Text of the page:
The photo that you see above is of an American parlor guitar made sometime between 1870 and 1890. It could even be earlier because its shape is reminiscent of the style of parlor that was made in the US in the years immediately following the American civil war.
Many of these post-war instruments were made of oak but this lovely example definitely displays a higher grade of material. It has a beautiful original spruce top and absolutely stunning Brazilian Rosewood back and sides.
When I purchased the guitar from the US I paid (AUD)$950.00 and was assured by the seller that the instrument was “perfectly playable”. When it arrived my excitement was seriously dampened, however, because the guitar was anything but playable. It could not hold tune, even for a moment, and I knew I was in for some serious money if I was going to save what had clearly been an amazing instrument in its time.
The one thing the guitar had going for it was that it was relatively intact, although it had some large structural cracks on the body. The most noticeable attribute of this orphan was the tone that came out of its fractured body when I plucked the rusty low “Ë” string, which, I might add, was one of only three strings the seller had bothered to leave on the guitar before sending it across the sea.
It is hard to not believe that said seller felt this little relic was nothing more than a “lemon”. But now it was my lemon and I had to decide what to do with it. If I sent it back not only would I have to pay the substantial postage fee with no hope of recompense, but I would undoubtedly be dooming this little piece of history to a barn wall until rot and neglect finally kicked in for good. So where to go to next?
As a working musician I am lucky enough to work with a couple of guitar technicians who are absolutely without peer when it comes to diagnosing and fixing problems of the guitar kind. In Sydney these days it seems that anyone can set themselves up as a so-called “guitar expert” but after so long in the game I know the real experts are relatively few and far between. That said, there are a few geniuses out there and I strongly urge engaging their services when it comes to setups and the like. Look them up, it will be worth your effort.
So back to my parlor and the pressing problem of where to go to next. It was suggested by one of my set-up guys that I should get in contact with Jeff Malia, a local luthier and the go to person for all things related to guitar restoration. I had heard of Jeff and knew two things about him. Firstly that he was the best in the business when it came to restoration and, secondly, that he was absolutely painstaking when it came to attention to detail. What I didn’t know was what an incredible luthier he is and, most importantly, what an absolutely honest and caring human being he is. It goes without saying that once I met him I knew that my little piece of history was in the right hands.
Jeff commented firstly on the high quality of the timbers used in the guitar. He then put a large stethoscope-like instrument in the sound hole and informed me that the instrument had a makers mark on the underside of the top. Jeff suggested the guitar was probably built in New York by one of the eight builders that existed in the 1870s/80s in that city. So now I knew I had a guitar of indeterminate beginnings but the question was “is it saveable?” Jeff’s answer was simple: “It comes down to how much you’re willing to spend”. Having come this far and knowing the guitar would now be in Jeff’s hands for many months, which meant I had time to organise the finances, it was really a no brainer for me. This little beauty had to be restored.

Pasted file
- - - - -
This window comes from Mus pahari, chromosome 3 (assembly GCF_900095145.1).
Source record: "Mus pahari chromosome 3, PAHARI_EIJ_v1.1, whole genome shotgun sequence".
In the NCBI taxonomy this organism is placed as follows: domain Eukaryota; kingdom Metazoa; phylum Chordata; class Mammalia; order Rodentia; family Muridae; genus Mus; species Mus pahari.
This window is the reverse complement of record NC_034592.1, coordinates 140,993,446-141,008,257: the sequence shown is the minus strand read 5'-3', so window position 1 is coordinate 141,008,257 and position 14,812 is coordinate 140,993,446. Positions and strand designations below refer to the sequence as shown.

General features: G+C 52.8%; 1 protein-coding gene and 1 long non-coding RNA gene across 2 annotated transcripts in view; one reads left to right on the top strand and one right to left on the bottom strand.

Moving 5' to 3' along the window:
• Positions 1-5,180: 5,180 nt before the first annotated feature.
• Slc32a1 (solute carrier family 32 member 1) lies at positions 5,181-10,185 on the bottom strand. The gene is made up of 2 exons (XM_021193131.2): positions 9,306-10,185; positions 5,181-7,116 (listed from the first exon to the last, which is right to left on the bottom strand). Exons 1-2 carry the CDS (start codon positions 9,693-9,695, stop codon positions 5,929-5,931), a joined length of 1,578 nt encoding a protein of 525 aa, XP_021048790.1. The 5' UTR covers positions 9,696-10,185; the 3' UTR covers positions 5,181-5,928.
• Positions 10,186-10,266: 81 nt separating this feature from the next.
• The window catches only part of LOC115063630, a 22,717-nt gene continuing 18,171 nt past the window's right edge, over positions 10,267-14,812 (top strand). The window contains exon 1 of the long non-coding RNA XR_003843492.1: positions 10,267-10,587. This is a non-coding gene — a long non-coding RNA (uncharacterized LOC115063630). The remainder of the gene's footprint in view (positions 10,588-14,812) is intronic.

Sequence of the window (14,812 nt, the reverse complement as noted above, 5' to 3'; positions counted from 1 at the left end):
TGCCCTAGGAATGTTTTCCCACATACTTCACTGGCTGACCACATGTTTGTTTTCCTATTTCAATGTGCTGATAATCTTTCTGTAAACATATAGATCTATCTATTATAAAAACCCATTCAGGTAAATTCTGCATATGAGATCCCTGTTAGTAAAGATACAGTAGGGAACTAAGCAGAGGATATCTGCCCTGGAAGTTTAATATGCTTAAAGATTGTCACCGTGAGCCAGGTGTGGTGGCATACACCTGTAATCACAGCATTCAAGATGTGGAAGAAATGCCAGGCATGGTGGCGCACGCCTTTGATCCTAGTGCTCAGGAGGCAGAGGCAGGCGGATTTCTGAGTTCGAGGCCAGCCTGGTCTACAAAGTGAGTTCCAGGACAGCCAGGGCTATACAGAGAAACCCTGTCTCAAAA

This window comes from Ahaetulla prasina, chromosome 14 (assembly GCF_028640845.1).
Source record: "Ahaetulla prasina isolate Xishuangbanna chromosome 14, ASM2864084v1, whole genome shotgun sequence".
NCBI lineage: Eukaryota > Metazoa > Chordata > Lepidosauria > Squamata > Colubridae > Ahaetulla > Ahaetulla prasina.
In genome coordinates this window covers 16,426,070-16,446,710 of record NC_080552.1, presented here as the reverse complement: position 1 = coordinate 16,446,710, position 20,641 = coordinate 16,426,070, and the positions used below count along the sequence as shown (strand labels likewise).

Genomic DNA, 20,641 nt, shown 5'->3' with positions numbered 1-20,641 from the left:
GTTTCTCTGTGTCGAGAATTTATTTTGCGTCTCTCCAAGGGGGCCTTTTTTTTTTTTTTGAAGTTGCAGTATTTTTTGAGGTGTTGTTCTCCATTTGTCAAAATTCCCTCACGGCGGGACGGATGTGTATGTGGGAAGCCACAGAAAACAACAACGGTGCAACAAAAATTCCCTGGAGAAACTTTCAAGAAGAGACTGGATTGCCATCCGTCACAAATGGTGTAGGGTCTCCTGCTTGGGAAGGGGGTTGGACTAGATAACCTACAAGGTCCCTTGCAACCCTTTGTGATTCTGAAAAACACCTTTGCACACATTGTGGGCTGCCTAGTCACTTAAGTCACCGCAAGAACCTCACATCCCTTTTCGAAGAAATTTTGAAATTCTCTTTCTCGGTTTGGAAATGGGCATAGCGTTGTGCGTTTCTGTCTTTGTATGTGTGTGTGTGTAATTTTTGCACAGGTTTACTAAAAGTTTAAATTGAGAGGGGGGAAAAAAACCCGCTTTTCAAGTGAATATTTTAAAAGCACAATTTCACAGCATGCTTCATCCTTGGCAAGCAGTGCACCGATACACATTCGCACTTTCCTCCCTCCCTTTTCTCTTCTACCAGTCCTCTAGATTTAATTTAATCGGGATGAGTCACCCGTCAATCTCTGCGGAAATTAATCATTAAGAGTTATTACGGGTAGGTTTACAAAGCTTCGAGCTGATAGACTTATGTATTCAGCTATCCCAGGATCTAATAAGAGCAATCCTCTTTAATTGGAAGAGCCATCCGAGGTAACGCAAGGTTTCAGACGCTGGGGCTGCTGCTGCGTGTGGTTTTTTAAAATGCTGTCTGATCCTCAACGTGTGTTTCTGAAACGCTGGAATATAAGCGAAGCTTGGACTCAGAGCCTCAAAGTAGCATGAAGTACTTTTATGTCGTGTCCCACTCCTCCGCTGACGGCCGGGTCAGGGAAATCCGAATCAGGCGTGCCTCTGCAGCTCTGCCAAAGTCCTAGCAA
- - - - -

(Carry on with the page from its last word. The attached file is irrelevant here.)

The restoration began in March 2012 and while keeping in vague touch with Jeff over the next nine months it wasn’t until the week before Christmas that I received an email from him to say the operation had been successful and the guitar would be ready for collection on Christmas eve.
What greeted me on that day was a truly beautiful sounding instrument that punched way above its weight. That first strum was an absolutely magical moment – what an incredible sounding guitar!
We still had another restorative stage to consider – that being tidying up the look of the instrument, but we decided that this was a consideration for a later date. Now four years on I am still yet to decide whether to take that next step.
I have often taken the guitar with me to the courses I run and enjoy the look on students faces as they hear the sound that the guitar generates, but I am yet to come to a clear decision as to whether to do the next stage of the restoration. I suppose the question is how much do I adjust the guitar’s essential DNA. Do we completely cover up a few well-repaired cracks for aesthetic reasons or are they better left alone as an acknowledgement of the guitars 140 year history. I suppose this might be the question for another post.
As an aside, I contacted the seller after getting Jeff’s diagnosis and told him that while I would not be sending the guitar back even though I was going to be seriously out of pocket, it might be useful that in the future he told the truth about items he was seeking to sell. To his credit and without any prompting from me he deposited $250.00 back into my account. 🙂